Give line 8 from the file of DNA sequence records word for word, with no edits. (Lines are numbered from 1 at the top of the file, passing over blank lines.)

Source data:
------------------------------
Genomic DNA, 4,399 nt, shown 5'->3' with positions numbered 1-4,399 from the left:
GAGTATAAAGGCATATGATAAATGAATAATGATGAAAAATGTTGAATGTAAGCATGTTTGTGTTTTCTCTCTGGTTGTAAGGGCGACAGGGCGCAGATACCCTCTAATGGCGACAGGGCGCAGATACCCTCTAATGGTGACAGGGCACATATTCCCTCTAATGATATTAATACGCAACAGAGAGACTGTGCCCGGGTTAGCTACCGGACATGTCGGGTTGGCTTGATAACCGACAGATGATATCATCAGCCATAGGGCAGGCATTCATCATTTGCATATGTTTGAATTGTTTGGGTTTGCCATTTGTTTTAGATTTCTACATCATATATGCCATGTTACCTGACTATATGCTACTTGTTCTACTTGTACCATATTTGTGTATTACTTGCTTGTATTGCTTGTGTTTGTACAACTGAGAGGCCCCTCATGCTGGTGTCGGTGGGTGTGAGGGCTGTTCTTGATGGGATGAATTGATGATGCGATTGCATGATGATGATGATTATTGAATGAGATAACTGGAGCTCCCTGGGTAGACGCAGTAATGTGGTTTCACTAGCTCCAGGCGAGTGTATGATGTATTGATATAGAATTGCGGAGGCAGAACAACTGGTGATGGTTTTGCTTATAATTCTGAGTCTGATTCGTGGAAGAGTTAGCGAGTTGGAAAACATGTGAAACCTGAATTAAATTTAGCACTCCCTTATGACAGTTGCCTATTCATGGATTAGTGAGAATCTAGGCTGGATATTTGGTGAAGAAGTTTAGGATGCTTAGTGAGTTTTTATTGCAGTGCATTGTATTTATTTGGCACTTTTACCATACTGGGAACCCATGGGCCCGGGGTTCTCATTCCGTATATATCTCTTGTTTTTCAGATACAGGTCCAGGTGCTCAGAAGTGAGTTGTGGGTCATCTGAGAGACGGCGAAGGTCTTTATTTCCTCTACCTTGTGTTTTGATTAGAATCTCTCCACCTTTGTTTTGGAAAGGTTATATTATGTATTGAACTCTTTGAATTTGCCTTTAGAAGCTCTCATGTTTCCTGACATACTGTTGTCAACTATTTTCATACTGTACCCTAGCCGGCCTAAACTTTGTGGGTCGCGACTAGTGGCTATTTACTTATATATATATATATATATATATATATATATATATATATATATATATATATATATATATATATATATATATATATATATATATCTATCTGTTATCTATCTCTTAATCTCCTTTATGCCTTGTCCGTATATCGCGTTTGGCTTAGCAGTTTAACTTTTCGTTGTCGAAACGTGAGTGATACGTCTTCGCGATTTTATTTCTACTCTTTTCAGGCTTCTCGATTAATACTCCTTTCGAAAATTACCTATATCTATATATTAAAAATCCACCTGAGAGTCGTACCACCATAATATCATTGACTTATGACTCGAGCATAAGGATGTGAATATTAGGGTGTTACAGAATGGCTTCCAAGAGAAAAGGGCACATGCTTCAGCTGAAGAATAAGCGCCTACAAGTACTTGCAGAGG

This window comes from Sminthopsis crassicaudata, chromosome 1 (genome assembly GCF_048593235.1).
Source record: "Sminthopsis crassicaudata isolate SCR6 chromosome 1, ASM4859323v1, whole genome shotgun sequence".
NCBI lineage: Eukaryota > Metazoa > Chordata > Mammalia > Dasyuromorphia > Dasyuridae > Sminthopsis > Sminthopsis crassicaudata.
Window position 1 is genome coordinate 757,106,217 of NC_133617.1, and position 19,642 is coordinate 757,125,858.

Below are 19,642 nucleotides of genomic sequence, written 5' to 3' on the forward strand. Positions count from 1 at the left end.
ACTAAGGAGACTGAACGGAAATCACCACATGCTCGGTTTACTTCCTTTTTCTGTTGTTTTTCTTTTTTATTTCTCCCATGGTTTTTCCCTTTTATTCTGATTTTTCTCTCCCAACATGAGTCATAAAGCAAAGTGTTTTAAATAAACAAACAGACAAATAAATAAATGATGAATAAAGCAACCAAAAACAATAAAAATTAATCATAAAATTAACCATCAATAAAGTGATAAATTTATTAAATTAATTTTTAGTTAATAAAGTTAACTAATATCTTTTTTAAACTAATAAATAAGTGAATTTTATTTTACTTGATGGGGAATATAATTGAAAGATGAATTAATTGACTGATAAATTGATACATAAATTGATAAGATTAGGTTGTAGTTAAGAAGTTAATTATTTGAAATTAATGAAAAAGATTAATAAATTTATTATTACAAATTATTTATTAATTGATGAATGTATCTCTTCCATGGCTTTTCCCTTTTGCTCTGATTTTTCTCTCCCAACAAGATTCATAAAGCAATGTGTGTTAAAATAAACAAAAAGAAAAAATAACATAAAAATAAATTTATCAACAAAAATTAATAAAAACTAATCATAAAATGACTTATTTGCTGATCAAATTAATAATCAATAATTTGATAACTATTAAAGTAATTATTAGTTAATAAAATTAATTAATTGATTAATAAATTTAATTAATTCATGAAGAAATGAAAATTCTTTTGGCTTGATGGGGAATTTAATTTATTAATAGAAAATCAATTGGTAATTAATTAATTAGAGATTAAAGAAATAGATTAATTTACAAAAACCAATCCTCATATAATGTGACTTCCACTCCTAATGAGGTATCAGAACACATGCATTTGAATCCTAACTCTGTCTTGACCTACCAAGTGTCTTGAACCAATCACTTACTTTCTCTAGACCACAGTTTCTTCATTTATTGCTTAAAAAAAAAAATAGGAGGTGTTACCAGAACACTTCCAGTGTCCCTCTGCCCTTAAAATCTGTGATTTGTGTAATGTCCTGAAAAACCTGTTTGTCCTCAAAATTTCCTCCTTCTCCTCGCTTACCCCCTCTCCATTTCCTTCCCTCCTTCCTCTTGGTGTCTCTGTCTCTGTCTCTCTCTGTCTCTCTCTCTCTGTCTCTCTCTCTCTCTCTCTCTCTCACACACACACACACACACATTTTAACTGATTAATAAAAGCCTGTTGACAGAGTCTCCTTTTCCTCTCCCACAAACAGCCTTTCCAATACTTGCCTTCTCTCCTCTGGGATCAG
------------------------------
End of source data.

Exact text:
ACTAAGGAGACTGAACGGAAATCACCACATGCTCGGTTTACTTCCTTTTTCTGTTGTTTTTCTTTTTTATTTCTCCCATGGTTTTTCCCTTTTATTCTGATTTTTCTCTCCCAACATGAGTCATAAAGCAAAGTGTTTTAAATAAACAAACAGACAAATAAATAAATGATGAATAAAGCAACCAAAAACAATAAAAATTAATCATAAAATTAACCATCAATAAAGTGATAAATTTATTAAATTAATTTTTAGTTAATAAAGTTAACTAATATCTTTTTTAAACTAATAAATAAGTGAATTTTATTTTACTTGATGGGGAATATAATTGAAAGATGAATTAATTGACTGATAAATTGATACATAAATTGATAAGATTAGGTTGTAGTTAAGAAGTTAATTATTTGAAATTAATGAAAAAGATTAATAAATTTATTATTACAAATTATTTATTAATTGATGAATGTATCTCTTCCATGGCTTTTCCCTTTTGCTCTGATTTTTCTCTCCCAACAAGATTCATAAAGCAATGTGTGTTAAAATAAACAAAAAGAAAAAATAACATAAAAATAAATTTATCAACAAAAATTAATAAAAACTAATCATAAAATGACTTATTTGCTGATCAAATTAATAATCAATAATTTGATAACTATTAAAGTAATTATTAGTTAATAAAATTAATTAATTGATTAATAAATTTAATTAATTCATGAAGAAATGAAAATTCTTTTGGCTTGATGGGGAATTTAATTTATTAATAGAAAATCAATTGGTAATTAATTAATTAGAGATTAAAGAAATAGATTAATTTACAAAAACCAATCCTCATATAATGTGACTTCCACTCCTAATGAGGTATCAGAACACATGCATTTGAATCCTAACTCTGTCTTGACCTACCAAGTGTCTTGAACCAATCACTTACTTTCTCTAGACCACAGTTTCTTCATTTATTGCTTAAAAAAAAAAATAGGAGGTGTTACCAGAACACTTCCAGTGTCCCTCTGCCCTTAAAATCTGTGATTTGTGTAATGTCCTGAAAAACCTGTTTGTCCTCAAAATTTCCTCCTTCTCCTCGCTTACCCCCTCTCCATTTCCTTCCCTCCTTCCTCTTGGTGTCTCTGTCTCTGTCTCTCTCTGTCTCTCTCTCTCTGTCTCTCTCTCTCTCTCTCTCTCTCACACACACACACACACACATTTTAACTGATTAATAAAAGCCTGTTGACAGAGTCTCCTTTTCCTCTCCCACAAACAGCCTTTCCAATACTTGCCTTCTCTCCTCTGGGATCAG